In the wake of the BHP Goonyella Riverside automation row with unions and members of the Queensland Opposition, BHP has resurrected parts of a July 2017 video shot at Jimblebar mine in early 2017 with staff ‘talking up’ the benefits of automation of mining trucks.
But some mine workers, who contacted AMSJ, have hit out at BHP saying that “The video seeks to obfuscate the loss of jobs and placate public and mine worker anger at the proposed loss of 340 positions at the Goonyella Riverside mine.”
“It’s typical of BHP’s attempt to obscure the facts…there’s no bottom line,” they said on condition of anonymity.
The workers say the video seeks to allay fears with the safe operation of autonomous trucks. Those fears are currently held by many plant operators at BMA coal operations particularly because there have been no successful trials conducted in coal operations.
The CFMEU predicts many mines may become automated in Queensland following the Goonyella Riverside project. The nett result is that frontline mineworker jobs will gradually disappear.
The new video with cuts from the 2017 video posted to the BHP Queensland and NSW Facebook page yesterday has had 3000 views. It was reportedly shot in mid-2017 at the Jimblebar site and features staff including Production Technician Jared Harper, System Builder AHS Renee Wade, Analyst Mine Production Todd Pascoe, Manager Mine Production Rod Ballinger, Technician Mechanical Sam Jury, Trainer Assessor Adam Baillie, Stephen Pickett-Bolton Production Technician.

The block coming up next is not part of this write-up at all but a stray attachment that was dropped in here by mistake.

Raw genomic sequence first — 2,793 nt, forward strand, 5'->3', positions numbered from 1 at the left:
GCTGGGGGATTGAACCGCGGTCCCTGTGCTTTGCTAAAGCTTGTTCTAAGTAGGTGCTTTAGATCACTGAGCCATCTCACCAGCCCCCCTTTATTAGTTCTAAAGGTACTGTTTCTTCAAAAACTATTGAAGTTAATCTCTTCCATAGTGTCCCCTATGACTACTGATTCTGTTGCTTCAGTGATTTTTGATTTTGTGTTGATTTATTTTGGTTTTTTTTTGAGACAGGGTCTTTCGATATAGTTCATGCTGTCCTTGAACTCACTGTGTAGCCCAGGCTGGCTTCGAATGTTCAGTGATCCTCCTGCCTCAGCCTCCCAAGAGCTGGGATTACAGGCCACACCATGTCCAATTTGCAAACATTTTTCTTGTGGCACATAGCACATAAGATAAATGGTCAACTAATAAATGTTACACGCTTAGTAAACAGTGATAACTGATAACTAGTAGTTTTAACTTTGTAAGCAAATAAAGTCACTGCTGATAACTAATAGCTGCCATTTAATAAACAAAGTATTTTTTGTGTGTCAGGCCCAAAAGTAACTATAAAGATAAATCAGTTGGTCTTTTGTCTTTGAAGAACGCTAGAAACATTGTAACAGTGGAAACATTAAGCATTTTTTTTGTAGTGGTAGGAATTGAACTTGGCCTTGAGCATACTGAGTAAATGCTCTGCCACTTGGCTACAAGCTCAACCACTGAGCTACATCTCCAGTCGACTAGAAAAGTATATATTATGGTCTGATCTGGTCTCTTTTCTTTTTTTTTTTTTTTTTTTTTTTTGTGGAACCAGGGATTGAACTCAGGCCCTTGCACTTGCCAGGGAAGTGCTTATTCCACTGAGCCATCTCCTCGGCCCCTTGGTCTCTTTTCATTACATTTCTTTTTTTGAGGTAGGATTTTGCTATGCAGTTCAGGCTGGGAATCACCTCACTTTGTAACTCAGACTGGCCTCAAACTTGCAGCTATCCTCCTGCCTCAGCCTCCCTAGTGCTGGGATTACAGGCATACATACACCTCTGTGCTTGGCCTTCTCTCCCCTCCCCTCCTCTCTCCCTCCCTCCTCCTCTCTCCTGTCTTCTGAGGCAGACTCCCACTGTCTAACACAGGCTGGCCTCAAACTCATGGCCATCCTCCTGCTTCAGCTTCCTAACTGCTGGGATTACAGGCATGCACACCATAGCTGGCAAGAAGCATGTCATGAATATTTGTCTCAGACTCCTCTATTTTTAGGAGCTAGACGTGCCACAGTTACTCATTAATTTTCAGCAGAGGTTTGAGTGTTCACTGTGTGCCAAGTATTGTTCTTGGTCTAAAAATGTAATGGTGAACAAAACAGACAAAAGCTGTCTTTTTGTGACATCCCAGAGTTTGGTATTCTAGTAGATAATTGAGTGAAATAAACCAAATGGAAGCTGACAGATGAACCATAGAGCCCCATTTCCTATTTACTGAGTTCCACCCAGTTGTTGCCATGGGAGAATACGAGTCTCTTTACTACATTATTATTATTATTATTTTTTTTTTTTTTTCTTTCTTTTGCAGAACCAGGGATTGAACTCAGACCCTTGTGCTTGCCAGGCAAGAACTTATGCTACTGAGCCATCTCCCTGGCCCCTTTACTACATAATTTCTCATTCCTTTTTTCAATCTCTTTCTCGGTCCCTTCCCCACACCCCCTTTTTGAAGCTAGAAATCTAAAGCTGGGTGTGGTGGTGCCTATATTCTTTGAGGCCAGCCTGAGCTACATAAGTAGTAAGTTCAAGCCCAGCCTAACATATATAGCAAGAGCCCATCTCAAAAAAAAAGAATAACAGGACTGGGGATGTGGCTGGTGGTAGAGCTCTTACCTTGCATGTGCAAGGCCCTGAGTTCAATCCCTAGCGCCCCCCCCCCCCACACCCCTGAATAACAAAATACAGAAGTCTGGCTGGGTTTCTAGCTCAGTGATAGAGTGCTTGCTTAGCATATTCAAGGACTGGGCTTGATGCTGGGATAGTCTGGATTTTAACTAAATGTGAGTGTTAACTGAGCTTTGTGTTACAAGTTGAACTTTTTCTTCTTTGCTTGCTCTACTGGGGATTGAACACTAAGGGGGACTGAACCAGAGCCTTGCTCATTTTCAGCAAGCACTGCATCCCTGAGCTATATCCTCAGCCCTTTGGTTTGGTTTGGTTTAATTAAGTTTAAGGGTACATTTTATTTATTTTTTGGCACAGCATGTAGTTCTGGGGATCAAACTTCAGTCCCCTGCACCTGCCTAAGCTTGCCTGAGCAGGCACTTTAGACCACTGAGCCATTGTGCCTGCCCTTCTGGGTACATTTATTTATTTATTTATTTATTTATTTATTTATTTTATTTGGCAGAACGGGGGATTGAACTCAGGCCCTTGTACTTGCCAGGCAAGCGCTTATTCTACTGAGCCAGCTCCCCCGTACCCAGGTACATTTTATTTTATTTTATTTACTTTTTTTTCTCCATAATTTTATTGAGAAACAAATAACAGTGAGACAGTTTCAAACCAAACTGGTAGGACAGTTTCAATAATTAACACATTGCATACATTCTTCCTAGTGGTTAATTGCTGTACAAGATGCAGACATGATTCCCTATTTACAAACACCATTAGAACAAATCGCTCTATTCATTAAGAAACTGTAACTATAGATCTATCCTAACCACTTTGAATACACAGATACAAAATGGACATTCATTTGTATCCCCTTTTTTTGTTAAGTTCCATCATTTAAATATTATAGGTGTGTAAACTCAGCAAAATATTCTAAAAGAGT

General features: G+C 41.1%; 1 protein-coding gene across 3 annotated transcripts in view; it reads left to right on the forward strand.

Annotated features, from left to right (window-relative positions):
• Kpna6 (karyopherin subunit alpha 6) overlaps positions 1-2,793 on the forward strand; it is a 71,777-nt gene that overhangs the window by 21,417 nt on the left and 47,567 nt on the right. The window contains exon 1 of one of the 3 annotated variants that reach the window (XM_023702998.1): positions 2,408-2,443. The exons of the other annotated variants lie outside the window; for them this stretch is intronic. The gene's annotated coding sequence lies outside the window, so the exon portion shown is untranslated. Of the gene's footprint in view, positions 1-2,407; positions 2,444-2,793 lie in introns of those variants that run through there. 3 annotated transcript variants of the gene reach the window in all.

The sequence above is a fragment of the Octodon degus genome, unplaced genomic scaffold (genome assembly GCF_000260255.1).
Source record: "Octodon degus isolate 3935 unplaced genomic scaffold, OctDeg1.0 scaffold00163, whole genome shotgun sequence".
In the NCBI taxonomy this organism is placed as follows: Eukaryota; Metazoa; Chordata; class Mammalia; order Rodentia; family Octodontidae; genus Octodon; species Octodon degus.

Some mineworkers told AMSJ that systems like LiDAR and cameras remain highly vulnerable in that they mainly rely on line of sight to work accurately.
They say blockages in line of sight through BERMS may reduce safety.
In an interview yesterday discussing BHPs claim that autonomous trucks improve safety, CFMEU Mining and Energy Queensland President Stephen Smyth said “We are yet to see that! You know what they’re doing, it is it going to have a mixture of automation and people still operating the equipment so you going to have that interaction. So again this about what is safer in their (BHP) views.
“There’s obviously going to be a review of what the safety and health management system involving the workers who are going to do the tasks. They keep preaching how safe it is, but we’ve still seen incidents in WA, which BHP should be fully aware of, their automated trains, at some of their operations where they continue to have truck collisions.”
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